There are others, of course. I think of some conversations with a younger generation of Soto priests who trained in Japan, Koun Franz, Tenku Ruff, and Ejo McMullan in particular. But also with many others, off the top I think of Hozan Senauke, Dana Veldon, Gyokuko Carlson, Kosho McCall, Renshin Bunce, Domyo Burke, Hondo Rutschman, Tetsugan Zummach, and most of all with Dosho Port. Just the names that I think of in the moment as I type these words. With some brief conversations, with others much deeper, but all of them touching my heart. I’ve been richly treated. But Gyokei and Gesshin, these two have particularly triggered vital questions for me at this moment in my life.
Today, as am now some months into my sixty-ninth year. And, so, those questions.
I think about awakening, and how my understanding of what that means has shifted, and I hope, deepened over the many years. The secret of all this is the reconciliation of our divided hearts which is summarized so perfectly in the Heart Sutra, the great text of my life.
And, I think about what I’ve learned about awakening. The rhetoric of our way focuses on a great insight and a transformed life. This is absolutely true. But, it is also about the meeting of a dynamic, and it is experienced, deeply and shallowly, it is lived now aware, now not so much. And, the path itself continues on. One of my most cherished sayings from our tradition is that even the Buddha continues to practice. And that word practice itself speaks to it all, it is both doing and it is always also preparing.
And, I think about my vows as a Buddhist priest, as a Zen unsui. In part it is about ministry. But, at heart it is about something else. It has to do with that life of practice. As a Soto practitioner I’m most taken with the great Eihei Dogen’s practice-enlightenment. I am a relentless advocate of the validity of lay practice. And, I believe, deeply, profoundly, that no one need ordain to become an authentic practitioner, or even a fully qualified Zen teacher.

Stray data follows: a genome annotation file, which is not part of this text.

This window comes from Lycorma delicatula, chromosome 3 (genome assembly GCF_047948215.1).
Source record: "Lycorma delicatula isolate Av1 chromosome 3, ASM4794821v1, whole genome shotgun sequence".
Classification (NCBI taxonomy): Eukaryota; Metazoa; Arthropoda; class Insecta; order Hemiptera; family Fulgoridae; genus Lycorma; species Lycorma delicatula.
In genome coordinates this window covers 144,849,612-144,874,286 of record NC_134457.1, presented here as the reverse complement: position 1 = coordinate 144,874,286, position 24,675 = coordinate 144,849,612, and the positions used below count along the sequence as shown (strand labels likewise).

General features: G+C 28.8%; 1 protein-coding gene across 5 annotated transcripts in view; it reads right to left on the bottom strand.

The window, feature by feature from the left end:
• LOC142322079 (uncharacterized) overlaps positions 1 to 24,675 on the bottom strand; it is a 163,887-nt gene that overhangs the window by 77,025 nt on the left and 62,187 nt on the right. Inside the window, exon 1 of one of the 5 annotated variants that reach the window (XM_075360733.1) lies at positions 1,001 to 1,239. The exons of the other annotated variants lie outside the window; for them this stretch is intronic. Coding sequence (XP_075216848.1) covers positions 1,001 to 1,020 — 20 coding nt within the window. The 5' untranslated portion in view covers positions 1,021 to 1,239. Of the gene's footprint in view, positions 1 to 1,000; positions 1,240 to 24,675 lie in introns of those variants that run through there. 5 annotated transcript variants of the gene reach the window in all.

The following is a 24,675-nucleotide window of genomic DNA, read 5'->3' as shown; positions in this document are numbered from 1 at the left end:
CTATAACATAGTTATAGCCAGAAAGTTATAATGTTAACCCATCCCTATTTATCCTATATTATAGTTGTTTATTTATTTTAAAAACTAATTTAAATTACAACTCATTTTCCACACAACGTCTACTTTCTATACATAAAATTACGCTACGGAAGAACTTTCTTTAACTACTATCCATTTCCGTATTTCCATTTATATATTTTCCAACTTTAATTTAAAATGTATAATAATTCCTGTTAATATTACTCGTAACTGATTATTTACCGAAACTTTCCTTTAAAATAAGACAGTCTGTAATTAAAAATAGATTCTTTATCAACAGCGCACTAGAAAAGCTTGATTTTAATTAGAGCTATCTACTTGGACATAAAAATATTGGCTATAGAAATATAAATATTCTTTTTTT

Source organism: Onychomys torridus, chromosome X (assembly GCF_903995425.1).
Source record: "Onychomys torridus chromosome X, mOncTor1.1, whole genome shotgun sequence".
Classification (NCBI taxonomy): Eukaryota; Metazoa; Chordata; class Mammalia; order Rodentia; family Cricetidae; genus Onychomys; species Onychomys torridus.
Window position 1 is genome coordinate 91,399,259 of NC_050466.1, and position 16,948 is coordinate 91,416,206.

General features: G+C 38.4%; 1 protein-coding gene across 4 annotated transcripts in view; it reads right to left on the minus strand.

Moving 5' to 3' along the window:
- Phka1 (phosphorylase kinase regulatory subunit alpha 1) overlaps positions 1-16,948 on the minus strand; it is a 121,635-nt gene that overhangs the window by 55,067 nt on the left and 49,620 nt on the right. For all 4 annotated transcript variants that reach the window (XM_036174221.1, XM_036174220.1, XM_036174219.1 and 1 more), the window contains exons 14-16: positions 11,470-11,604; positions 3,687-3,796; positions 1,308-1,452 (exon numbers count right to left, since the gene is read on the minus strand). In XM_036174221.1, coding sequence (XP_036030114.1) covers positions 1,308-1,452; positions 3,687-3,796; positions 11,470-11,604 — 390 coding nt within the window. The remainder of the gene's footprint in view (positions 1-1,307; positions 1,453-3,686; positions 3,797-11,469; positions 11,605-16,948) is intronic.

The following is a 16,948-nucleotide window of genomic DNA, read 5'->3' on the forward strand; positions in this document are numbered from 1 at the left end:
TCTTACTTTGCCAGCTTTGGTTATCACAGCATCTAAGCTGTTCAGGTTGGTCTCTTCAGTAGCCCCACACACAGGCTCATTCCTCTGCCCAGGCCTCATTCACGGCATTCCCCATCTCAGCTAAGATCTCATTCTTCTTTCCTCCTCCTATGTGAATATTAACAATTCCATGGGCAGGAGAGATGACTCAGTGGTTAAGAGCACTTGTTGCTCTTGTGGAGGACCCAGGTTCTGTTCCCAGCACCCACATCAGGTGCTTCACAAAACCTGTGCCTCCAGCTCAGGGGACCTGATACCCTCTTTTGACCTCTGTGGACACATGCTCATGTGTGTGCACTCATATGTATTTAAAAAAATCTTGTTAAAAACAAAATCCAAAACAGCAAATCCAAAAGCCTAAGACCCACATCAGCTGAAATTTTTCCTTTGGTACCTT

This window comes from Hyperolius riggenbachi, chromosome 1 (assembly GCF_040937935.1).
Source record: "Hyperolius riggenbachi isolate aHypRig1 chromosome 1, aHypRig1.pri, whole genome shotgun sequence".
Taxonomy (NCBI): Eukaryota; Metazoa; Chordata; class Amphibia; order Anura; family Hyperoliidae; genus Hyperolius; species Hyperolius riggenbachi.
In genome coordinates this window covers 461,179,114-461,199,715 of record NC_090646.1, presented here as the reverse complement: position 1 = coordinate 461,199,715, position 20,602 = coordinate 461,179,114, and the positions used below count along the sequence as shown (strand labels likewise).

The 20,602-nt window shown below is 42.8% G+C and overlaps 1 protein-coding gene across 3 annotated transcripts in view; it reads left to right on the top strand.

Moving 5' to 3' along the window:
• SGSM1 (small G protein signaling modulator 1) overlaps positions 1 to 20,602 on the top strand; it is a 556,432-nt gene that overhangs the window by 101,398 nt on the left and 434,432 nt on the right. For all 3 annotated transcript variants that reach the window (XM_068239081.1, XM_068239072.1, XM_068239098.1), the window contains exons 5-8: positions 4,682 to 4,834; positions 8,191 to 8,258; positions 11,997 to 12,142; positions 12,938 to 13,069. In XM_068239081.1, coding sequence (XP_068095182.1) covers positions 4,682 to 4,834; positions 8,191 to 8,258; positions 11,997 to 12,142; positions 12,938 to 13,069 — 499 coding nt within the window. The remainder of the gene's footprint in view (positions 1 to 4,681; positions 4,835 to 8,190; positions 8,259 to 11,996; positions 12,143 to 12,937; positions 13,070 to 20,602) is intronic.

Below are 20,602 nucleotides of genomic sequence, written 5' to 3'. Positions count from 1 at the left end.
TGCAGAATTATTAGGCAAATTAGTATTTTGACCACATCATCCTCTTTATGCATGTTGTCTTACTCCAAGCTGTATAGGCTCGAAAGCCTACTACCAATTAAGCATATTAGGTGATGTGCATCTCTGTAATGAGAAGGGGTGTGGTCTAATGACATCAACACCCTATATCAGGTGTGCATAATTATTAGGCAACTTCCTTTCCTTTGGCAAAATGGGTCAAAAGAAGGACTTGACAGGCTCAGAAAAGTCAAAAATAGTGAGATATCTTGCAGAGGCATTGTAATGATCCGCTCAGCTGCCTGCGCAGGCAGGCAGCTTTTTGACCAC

And, my heart calls me into something. It is that ancient vow that I joined myself to those near five decades ago.
I’ve long resisted the term monk for what I ordained into. I’ve preferred priest. The history of our Japanese-derived Bodhisattva ordination is long and complex. It was originally simply an alternative form of monastic ordination introduced out of specific needs of Japanese Buddhism in the Ninth century. But, over time something evolved, a form of “married monasticism,” to use a term that was coined to attempt to capture the phenomenon. The relationship between Japanese Bodhisattva ordination and Continental Vinaya ordination is vaguely similar to how Anglican ordination stands in relation to Catholic ordination. Confusing. And, as I said, I’ve generally found priest a less confusing term. And I still use it.
But. I am increasingly aware of my life vow into what I am becoming more comfortable with calling it by that clumsy but compelling “married monasticism.” It is a life of vow. It is not lay practice. Nor is it the Bodhisattva precepts as used in China, although the specific precepts used to ordain derived from that source. But, it isn’t traditional monasticism, either, which nearly everyone understands whatever else, includes celibacy and voluntary poverty. I like that term mainly used in the Shin tradition to describe the state to which this Bodhisattva ordination calls us as “neither monk nor lay.”
All this said, I find how I increasingly cherish my early years of monastic practice as a foundation for much of what I’ve done. And in a sense of who I’ve been. And, now, as I age, as I see the diminishing of faculties, and the shrinking of my world on the horizon, I see myself slipping more and more into the power of that original vow, and how it is carrying me along.
Where this is going, I cannot say. Just a marker. Just a moment to notice.
From here, from this, I find I am surrendering into mystery. Comforted in some way by that ancient and constantly renewed vow…